Good old Maxell UDXL II cassette tapes still have a few boxes of NOS.
Yep those you had to take care of or they went bad.
I remember always having to clean the rubber pinch rollers and tape heads to keep the tape oxidation off of them.
Still have my cassette recorder works good.

Pioneer CT-F9191
 
a
Out of curiosity how old are you.
I am not ignoring you, but choose not to answer. Among the technologies mentioned above, I remember:
  • POTS Telephone: We still have a POTS (plain old telephone service, aka landline) phone today. We use a cordless system with built-in answering machine. I keep two phones attached for emergencies, one at each end of the house. They do not require batteries or any other source of power, other than the landline itself.
  • CRT television sets: Our "large" (ha!) family television was black and white and had a varactor tuner (click) for VHF. UHF always sucked. Can anyone forget what the TV looked like when you turned it off? The picture gradually shrunk and faded until there was a tiny white dot in the middle of the screen that faded to black. The remote controls eventually grew up and left home. :-(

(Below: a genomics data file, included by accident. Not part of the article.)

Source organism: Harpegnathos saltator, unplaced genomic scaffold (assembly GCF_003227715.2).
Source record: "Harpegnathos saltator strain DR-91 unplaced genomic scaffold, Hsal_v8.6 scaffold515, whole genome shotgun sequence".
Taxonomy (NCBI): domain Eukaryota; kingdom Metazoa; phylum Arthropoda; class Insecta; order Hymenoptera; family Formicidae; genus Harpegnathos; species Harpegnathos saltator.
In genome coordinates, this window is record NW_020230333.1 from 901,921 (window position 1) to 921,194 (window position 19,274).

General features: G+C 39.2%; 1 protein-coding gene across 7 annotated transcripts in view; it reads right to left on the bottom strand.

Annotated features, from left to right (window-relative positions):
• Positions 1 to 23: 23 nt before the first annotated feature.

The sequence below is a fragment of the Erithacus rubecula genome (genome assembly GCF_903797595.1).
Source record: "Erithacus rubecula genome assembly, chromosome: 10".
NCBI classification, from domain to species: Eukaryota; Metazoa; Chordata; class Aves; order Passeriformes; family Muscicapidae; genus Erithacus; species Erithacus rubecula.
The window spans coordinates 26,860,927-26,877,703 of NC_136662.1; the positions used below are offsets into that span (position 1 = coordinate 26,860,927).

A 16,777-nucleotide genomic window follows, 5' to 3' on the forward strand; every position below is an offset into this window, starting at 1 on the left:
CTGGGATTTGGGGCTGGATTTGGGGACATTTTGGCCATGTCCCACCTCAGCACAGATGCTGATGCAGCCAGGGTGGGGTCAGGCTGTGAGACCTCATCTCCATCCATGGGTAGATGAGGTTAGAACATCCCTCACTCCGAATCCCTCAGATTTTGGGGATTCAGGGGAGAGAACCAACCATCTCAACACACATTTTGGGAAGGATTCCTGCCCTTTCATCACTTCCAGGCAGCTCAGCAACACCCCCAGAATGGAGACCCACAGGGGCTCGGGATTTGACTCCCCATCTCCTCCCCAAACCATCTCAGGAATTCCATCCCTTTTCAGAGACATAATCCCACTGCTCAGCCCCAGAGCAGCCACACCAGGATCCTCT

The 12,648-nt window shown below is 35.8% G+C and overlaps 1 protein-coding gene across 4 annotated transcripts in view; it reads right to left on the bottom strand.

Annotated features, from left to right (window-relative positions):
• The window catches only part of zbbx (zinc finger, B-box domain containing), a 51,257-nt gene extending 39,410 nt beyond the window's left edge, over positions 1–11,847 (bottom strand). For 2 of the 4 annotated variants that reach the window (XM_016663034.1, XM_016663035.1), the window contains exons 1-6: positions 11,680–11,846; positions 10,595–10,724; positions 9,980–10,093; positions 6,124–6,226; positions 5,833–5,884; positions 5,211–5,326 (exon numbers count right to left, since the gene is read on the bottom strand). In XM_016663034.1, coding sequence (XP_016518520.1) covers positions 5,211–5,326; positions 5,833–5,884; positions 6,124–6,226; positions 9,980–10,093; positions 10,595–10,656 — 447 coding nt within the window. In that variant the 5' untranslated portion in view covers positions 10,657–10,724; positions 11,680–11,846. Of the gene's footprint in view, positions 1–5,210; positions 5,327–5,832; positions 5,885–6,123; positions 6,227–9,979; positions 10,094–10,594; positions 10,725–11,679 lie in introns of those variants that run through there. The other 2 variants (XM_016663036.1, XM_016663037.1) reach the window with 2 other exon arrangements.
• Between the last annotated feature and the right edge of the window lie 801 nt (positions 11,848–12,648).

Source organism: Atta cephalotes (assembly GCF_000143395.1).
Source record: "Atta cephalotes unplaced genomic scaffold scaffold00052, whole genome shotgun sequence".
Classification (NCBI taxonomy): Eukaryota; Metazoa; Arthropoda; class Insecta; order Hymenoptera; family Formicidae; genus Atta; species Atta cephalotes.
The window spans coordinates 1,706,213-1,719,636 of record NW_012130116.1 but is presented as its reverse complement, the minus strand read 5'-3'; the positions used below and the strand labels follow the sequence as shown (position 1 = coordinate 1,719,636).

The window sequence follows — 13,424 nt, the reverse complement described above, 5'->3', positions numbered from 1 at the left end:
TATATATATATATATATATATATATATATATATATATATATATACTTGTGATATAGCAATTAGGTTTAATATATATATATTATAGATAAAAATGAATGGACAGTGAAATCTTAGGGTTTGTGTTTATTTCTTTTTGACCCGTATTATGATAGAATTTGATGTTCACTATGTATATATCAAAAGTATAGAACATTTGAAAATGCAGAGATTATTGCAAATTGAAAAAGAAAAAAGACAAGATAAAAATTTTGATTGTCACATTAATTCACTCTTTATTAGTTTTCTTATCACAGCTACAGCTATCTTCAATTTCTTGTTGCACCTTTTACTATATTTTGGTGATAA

• Remote Control TV: My grandparents had a remarkable TV with an actual remote control. The remote had two buttons with tiny spring-loaded hammers that hit metal tuning rods inside. They made a "ping" or "tink" sound. One button was on, louder, louder, loudest, off. The other button cycled through channels. It was amazing for its time, but was often in need of repair. The TV repairman came to your house of course.
  • Neighborhood Bakery Truck: The Helms Bakery truck would pass through our neighborhood every day playing a tune, like an ice cream truck. People bought their bread and other baked goods that way. I remember the school field trip to have a tour of their bakery operation. Today it is a historic area with a nice music venue for jazz and other music. See:
    https://en.wikipedia.org/wiki/Helms_Bakery
  • Milk Deliveries: The milkman delivering milk in glass bottles on our doorstep.